The 360° video »Secret Detours« served as an immediate approach to digitally preserve a Chinese garden in Singapore. Currently, my collaborators Benjamin Seide, Ross Wiliams and myself have developed a range of different versions in order to explore the screening possibilities and have adjusted both, the visual composition and the sound design accordingly.
»Secret Detours« was captured in a Chinese garden in Singapore, which opened in 1956 – quite old for the 53-year-old city-state. The garden is undergoing massive redevelopment, several old trees have been cut down, bridges and pavilions have been removed. Since it was important to act quickly, the garden was filmed as a spherical 360° video, not only for artistic but also for conservation purposes. Four dancers acted out a choreography by Susan Sentler to represent the cardinal directions of Chinese mythology, after which the garden was initially conceived.

Visions of East Asian mythology materialise in a decidedly modern metropolis, a place without a past – two worlds collide. Secret Detours engages the audience with over-whelming vistas in a full spherical presentation, encompassing the viewers from all angles.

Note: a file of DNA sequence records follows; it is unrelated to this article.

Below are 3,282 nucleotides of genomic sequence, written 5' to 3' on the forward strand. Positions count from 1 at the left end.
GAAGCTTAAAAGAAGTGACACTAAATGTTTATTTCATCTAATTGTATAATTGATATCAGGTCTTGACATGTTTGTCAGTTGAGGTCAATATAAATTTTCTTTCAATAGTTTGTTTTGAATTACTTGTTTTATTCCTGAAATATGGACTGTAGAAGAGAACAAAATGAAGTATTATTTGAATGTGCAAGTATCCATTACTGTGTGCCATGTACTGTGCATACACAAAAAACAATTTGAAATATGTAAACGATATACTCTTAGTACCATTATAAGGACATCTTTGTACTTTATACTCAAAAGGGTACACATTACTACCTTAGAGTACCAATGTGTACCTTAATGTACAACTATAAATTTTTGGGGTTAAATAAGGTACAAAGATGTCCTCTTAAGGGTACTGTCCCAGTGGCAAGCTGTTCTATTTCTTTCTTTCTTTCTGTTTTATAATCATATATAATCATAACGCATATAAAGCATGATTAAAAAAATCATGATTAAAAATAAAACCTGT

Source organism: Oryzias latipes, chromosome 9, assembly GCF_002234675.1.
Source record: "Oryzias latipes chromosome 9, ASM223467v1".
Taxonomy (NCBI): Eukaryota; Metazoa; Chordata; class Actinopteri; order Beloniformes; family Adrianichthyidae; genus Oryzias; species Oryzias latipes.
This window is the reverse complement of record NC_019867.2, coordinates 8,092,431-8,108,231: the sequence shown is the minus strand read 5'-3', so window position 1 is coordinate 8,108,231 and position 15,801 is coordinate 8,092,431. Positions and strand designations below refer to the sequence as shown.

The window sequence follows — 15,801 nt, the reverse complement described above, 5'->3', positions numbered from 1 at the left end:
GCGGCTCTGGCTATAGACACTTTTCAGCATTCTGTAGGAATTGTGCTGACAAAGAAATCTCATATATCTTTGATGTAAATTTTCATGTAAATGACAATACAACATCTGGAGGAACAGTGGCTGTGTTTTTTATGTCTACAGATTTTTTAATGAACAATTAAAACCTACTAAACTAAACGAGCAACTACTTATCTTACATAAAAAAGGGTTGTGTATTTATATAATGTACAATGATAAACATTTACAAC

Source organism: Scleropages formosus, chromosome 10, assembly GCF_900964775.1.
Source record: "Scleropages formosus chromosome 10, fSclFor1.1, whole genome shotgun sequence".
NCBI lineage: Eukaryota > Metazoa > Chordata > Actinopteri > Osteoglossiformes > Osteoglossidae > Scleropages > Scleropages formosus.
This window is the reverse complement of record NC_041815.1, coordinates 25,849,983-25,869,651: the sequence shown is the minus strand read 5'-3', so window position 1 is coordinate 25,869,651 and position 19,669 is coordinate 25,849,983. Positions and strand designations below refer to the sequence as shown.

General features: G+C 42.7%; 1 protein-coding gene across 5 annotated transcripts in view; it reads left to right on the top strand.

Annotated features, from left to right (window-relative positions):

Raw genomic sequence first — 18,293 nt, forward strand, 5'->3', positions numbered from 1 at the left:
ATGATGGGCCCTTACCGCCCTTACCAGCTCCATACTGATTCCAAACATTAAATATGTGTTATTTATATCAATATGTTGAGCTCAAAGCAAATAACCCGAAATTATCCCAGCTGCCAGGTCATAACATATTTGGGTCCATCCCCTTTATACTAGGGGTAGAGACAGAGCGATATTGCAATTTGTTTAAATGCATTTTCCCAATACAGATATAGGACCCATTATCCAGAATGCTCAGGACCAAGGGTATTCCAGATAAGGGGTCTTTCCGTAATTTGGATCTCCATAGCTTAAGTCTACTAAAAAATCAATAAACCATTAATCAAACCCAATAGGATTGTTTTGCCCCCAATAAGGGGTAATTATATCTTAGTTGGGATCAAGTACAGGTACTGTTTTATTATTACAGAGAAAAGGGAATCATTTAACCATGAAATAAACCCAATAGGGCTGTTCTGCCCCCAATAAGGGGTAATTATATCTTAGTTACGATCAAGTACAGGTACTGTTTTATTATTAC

The movie short is set within a lush tropical garden, adapted from the great traditions of Chinese landscaping – Yunnan Garden in the West of Singapore. Four dancers, dressed in the colours of the cardinal directions, examine the spaces, the paths and the detours of the green scenery.
The spherical video relates to the experience of being surrounded by mythological creatures and their traces inside the garden. As the beautiful layout of the grounds is composed from a range of intersections with multiple meandering paths to choose from, the omnidirectional video invites similarly to explore the atmosphere between an exquisite selection of trees, shrubs, bushes and pieces of architecture.
Secret Detours has been showcased on several occasions: international fllm-festival, exhibition venues and a range of display formats. The outcome of the artistic research, in particular the experience with a wide range of presentation formats, led to papers which were presented at international conferences.